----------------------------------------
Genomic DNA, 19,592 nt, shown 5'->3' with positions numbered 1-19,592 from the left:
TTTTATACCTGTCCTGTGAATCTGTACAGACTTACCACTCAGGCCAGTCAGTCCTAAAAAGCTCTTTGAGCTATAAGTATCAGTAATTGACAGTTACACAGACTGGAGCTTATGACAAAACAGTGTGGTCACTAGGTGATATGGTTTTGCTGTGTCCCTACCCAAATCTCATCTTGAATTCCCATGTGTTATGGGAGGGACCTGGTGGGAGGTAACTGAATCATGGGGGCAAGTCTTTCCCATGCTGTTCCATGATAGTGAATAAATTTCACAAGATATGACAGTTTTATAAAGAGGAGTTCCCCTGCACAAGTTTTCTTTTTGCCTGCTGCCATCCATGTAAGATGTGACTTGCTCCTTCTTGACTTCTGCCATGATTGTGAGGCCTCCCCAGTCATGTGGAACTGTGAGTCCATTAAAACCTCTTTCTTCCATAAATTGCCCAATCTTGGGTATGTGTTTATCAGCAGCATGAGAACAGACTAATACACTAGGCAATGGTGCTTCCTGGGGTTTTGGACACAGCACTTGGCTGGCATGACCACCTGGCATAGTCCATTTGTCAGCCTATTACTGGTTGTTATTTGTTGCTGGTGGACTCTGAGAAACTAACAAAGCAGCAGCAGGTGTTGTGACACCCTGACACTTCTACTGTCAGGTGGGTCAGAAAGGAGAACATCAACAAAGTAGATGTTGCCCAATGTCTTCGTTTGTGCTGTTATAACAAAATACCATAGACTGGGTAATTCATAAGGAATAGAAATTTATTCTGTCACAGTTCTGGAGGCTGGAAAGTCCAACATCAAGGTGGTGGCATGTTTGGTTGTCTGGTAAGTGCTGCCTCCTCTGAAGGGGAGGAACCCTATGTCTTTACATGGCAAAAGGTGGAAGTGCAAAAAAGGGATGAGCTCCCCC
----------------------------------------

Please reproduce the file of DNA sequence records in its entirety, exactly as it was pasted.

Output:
Genomic DNA, 19,592 nt, shown 5'->3' with positions numbered 1-19,592 from the left:
TTTTATACCTGTCCTGTGAATCTGTACAGACTTACCACTCAGGCCAGTCAGTCCTAAAAAGCTCTTTGAGCTATAAGTATCAGTAATTGACAGTTACACAGACTGGAGCTTATGACAAAACAGTGTGGTCACTAGGTGATATGGTTTTGCTGTGTCCCTACCCAAATCTCATCTTGAATTCCCATGTGTTATGGGAGGGACCTGGTGGGAGGTAACTGAATCATGGGGGCAAGTCTTTCCCATGCTGTTCCATGATAGTGAATAAATTTCACAAGATATGACAGTTTTATAAAGAGGAGTTCCCCTGCACAAGTTTTCTTTTTGCCTGCTGCCATCCATGTAAGATGTGACTTGCTCCTTCTTGACTTCTGCCATGATTGTGAGGCCTCCCCAGTCATGTGGAACTGTGAGTCCATTAAAACCTCTTTCTTCCATAAATTGCCCAATCTTGGGTATGTGTTTATCAGCAGCATGAGAACAGACTAATACACTAGGCAATGGTGCTTCCTGGGGTTTTGGACACAGCACTTGGCTGGCATGACCACCTGGCATAGTCCATTTGTCAGCCTATTACTGGTTGTTATTTGTTGCTGGTGGACTCTGAGAAACTAACAAAGCAGCAGCAGGTGTTGTGACACCCTGACACTTCTACTGTCAGGTGGGTCAGAAAGGAGAACATCAACAAAGTAGATGTTGCCCAATGTCTTCGTTTGTGCTGTTATAACAAAATACCATAGACTGGGTAATTCATAAGGAATAGAAATTTATTCTGTCACAGTTCTGGAGGCTGGAAAGTCCAACATCAAGGTGGTGGCATGTTTGGTTGTCTGGTAAGTGCTGCCTCCTCTGAAGGGGAGGAACCCTATGTCTTTACATGGCAAAAGGTGGAAGTGCAAAAAAGGGATGAGCTCCCCC